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The Daltaí Boards » Archive: 1999-2004 » 2003 (July-September) » 2003 (July-September) » Gaeilgish « Previous Next »

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Gavin (144.141.194.4 - 144.141.194.4)
Posted on Monday, July 28, 2003 - 04:12 pm:   Edit Post Print Post

Hello again,

I posted that "why us" a while back and I never imagined I would get so many replies on it. So let me say thank you to everyone that responded.

I don't remember which post it was but someone used the term "gaeilgish" or something to that effect to describe when English words seep into Irish. I had never heard the term before and it made me laugh, but now that I think on it a little it has raised another question.

How do people here feel about the mixing of Irish and English?

For instance, here in the States I will be listing to Hispanic people talking at a hundred miles and hour and then out of nowhere they throw in English words. Once when I asked one of them why they were mixing the two, their response was "no Spanish word for it, so we use the English word for it."

Does anyone see this as a potential future for Irish, or do you think we should take a paranoid Swedish approach and make new Irish words to keep out foreign words?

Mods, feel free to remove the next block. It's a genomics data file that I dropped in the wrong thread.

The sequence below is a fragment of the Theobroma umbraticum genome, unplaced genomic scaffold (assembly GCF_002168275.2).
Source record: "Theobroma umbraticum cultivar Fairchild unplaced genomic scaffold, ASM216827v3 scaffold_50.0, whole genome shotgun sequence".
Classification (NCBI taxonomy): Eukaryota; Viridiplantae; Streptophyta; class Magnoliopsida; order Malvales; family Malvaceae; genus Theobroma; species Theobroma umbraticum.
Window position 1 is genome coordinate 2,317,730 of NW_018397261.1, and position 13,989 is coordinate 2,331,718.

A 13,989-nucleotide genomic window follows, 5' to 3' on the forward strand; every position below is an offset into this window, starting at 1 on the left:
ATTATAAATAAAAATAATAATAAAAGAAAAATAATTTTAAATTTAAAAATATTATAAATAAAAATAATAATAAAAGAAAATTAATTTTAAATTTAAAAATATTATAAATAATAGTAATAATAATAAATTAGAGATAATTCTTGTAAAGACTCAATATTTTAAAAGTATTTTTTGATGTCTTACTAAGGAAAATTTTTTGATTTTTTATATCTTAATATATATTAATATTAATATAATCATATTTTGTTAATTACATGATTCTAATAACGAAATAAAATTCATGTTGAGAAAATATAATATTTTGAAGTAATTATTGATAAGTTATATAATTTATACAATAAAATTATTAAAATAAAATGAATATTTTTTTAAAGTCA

Gavin

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Al Evans (208.188.101.145 - 208.188.101.145)
Posted on Monday, July 28, 2003 - 04:39 pm:   Edit Post Print Post

> How do people here feel about the mixing of Irish and English?

I imagine you meant mixing English words into Irish, but we've got plenty of Irish words mixed into American English...

"So long, see you later!" (Slán)

The pot hit the ground and broke into smithereens. (smidirín)

"Stop right where you are, bucko!" (buachaill)

He went on a spree and didn't come home for three weeks. (spraoi)

There are plenty more, these are just some that came to mind right now.

--Al Evans

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Gavin (144.141.194.4 - 144.141.194.4)
Posted on Monday, July 28, 2003 - 08:36 pm:   Edit Post Print Post

Yes, I was referring to mixing English words with Irish...

If I were to say find the Irish word in "So long, see you later," would someone readily be able to connect "so long" with "slán."

I mean it's one thing to have to introduce a new word into a vocabulary...I mean come on, new things or being discovered and new events are happening everyday.